The name Donny Hathaway probably doesn’t ring too many bells these days—certainly not as many as Stevie Wonder or Roberta Flack, his contemporaries—but you likely sing him every Christmas (“This Christmas”) and hear his influence in pop hits performed by Justin Timberlake and Amy Winehouse, who both cite him as an inspiration. Not only did Hathaway write some catchy music, he cemented his reputation with a Grammy, before committing suicide.
Twisted Melodies, written and performed by Kelvin Roston, Jr., is Hathaway’s story. It’s also the dramatic telling of the demise of a musician gripped by schizophrenia. The year is 1979, and the decade is unmistakable. Hathaway is decked out in a powder blue turtleneck and a brown plaid leisure suit with a long gold chain around his neck, sitting at a keyboard with a cassette recorder at his side. It’s been five or six years since his last album, and he’s struggling, alone in a spare hotel room, to write.
He’s struggling to find notes and melodies while trying to shake the feeling that he’s being watched. That someone, or something, is stealing his sound. That his brain has been wired to a machine. That his life is not in shambles because of an illness that causes him to act erratically or the treatment that robs him of creativity, of his ability to turn his “chaos into beauty.”
I go into solo shows with trepidation. With one person on stage, it’s a hit or miss with no real in-between, and there are no safety nets. It’s not an easy task. Yet, Roston, as Hathaway—so manic and articulate all at once in his stream-of-consciousness ramblings, that he often breaks to tell himself to breathe—knocks it out the park. Not just the acting, but also the singing, as he runs through Hathaway’s repertoire with passion, anchoring each song in a time or place and the experience that inspired it, especially his love for his wife on “I Love You More Than You’ll Ever Know.”
To say that Roston embodies Hathaway is an understatement. He is Hathaway. He sings his songs. Pounds out his arrangements on the piano. Conveys his joys—his daughters, wife, and friend Roberta—and his pain.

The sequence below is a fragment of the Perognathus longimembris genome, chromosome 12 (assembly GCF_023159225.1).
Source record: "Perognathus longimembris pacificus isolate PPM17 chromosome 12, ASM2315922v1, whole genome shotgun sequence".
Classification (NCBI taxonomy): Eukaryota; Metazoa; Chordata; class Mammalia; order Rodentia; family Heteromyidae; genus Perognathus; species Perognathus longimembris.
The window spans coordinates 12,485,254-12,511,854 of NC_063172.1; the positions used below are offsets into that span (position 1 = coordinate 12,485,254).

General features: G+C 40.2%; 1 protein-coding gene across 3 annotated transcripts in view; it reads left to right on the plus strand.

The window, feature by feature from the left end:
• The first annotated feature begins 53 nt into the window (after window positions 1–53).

As he rages at his condition—the fact that everyone talks to themselves, but yet only he is considered diseased—he tears through his box of pills, dumping bottle after bottle onto the ground. This one causes impotence. Another constipation. And yet another causes his muscles to seize and contract.
“They,” he says calming, trying to regain his composure, “erase me.”
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Despite this—and a somewhat sad upbringing in St. Louis that seems to have primed him for a mental break—Hathaway is often funny and charming. Roston pulls you into his world effortlessly and happily through his music, which has the soul of gospel, R&B, and jazz. I try not to over-research shows ahead of time, preferring instead to be surprised by the story and acting. So, I was surprised post show to read that Roston has been performing Twisted Melodies for 10 years. He’s electric and present. The show feels as fresh as a brisk walk at dawn.
The lighting and projections—seen mostly through the huge picture window of the hotel—sets mood after mood, eventually becoming almost another character. The inner workings of a mind at war with itself and disconnected from body and reality. Colors—bright pink and blue—abound, turning dull and gray, like the empty fuzz of TV without signal, the further Hathaway slips away. It’s spine chilling at moments, especially coupled with sounds, like random pounding on the door and the swoosh of someone walking past, that surely are only in Hathaway’s mind.
Twisted Melodies is beautiful, heartbreaking, and powerful. Hathaway may have died at 33, but his story is a reminder that understanding mental illness is still with us. As is Hathaway’s music. More than he ever could have predicted.
Twisted Melodies . Written and performed by Kelvin Roston, Jr. Directed by Derrick Sanders. Artistic Team: Kelvin Roston, Jr., Music Director; Courtney O’Neill, Scenic Designer; Dede Ayite, Costume Designer; Alan C. Edwards, Lighting Designer; Mike Tutaj, Projection Designer; Christopher M. LaPorte, Sound Designer; Hana S. Sharif, Production Dramaturg; Wendell Etherly, Gavin Witt, and Deanie Vallone, Dramaturgs; Tiffany Fulson, Assistant Director; and Anthony O. Bullock, Assistant Stage Manager. Katrina Herrmann, Stage Manager. Presented by Baltimore Center Stage in association with Congo Square Theatre Company . Reviewed by Kelly McCorkendale.